ERIE, Pa. — When Abraham Berhane began his studies as a pre-nursing student at Penn State Behrend in fall 2014, he wasn’t a typical freshman.
He was married with two children – one of whom had been born just weeks earlier. He was 31 years old. And he had only lived in the United States since 2013.
“When I started, it wasn’t easy,” said Berhane, who was born in Eritrea. He and his wife had to juggle childcare along with his studies and his wife’s second-shift employment, which was supporting the family.
Berhane worked with his academic advisers at Behrend to schedule classes around his family obligations, and he spent weekends in the library completing his assignments.
It worked. Today, Berhane is a cardiac nurse at Saint Vincent Hospital, having earned his bachelor of science in nursing from Behrend in 2018.
It’s a long way from where he was seven years ago, when his family arrived in Erie. They had spent the previous five years in a refugee camp in Ethiopia after fleeing their home in Eritrea.
“Eritrea is not good for young people,” Berhane said. “Economically, politically, Eritrea wasn’t really a place where we could work and see our future. … That’s the reason most people leave, and it’s the reason we left.”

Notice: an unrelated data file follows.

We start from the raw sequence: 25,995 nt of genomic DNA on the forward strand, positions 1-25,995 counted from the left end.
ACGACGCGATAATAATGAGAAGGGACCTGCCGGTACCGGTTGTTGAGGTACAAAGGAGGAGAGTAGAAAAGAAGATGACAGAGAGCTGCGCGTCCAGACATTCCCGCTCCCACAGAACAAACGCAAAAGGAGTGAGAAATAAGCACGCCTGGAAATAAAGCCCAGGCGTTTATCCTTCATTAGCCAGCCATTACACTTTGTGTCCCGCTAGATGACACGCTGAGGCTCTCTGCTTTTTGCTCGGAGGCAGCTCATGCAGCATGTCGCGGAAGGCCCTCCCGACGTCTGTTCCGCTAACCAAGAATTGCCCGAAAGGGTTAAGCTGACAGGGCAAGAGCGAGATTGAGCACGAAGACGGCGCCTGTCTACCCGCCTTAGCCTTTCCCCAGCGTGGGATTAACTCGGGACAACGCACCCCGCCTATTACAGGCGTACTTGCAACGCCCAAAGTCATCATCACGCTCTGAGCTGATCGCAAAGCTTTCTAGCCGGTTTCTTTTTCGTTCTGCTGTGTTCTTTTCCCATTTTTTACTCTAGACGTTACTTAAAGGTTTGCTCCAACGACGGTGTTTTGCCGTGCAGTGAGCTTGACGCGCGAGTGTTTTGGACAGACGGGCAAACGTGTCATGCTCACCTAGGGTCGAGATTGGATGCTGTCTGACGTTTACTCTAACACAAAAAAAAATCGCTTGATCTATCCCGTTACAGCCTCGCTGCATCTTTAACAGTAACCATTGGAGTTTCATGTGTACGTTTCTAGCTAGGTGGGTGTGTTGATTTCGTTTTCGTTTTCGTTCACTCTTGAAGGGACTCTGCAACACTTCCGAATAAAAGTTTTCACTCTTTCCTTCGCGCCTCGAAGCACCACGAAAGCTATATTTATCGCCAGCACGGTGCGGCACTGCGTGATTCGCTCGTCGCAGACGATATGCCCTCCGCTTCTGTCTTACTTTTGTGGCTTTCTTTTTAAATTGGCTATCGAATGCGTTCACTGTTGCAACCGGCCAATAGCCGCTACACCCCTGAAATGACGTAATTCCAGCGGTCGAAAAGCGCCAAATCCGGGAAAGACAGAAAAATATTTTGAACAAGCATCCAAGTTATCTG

The refugee camp in Ethiopia was “not a good place to be,” Berhane said, but was more a means to an end – a stop on the family’s ultimate journey to resettlement in Erie.
“When we came to Erie, we just started our life from zero,” he said.
Rather than focus on what they didn’t have, Berhane and his family viewed their situation as a matter of what they did have: The opportunity to start over – which led him to pursue his nursing degree.
Berhane had graduated from high school in Eritrea but never had the opportunity to pursue higher education. He had a few jobs when he first came to Erie, working at Walmart and later as a nurse’s aide, which helped shape his career.
“I started talking to people, and I started providing direct patient care,” he said. “That opened the door, and I wanted to do nursing."
Now, as a full-time nurse, he finds satisfaction not just in his chosen vocation, but in the care that he provides to his patients.
“When you are sick, it is not the best moment for you. You’re in the hospital, dealing with a lot of things,” he said. “As a nurse, when you meet people at that point, they’re vulnerable and need your help. I think one of the things you can do is help them and make a difference in their lives.”
Beyond providing personal fulfillment, nursing is also the culmination of Berhane’s refugee journey: It provides work of his choosing and a bright future for his family – both things that were missing for him in Eritrea, and both opportunities that he found here in Erie.
“I had the chance to do it, so why not use the chance and be what you can be,” he said. “It is something that anyone can do. That’s what I believe.”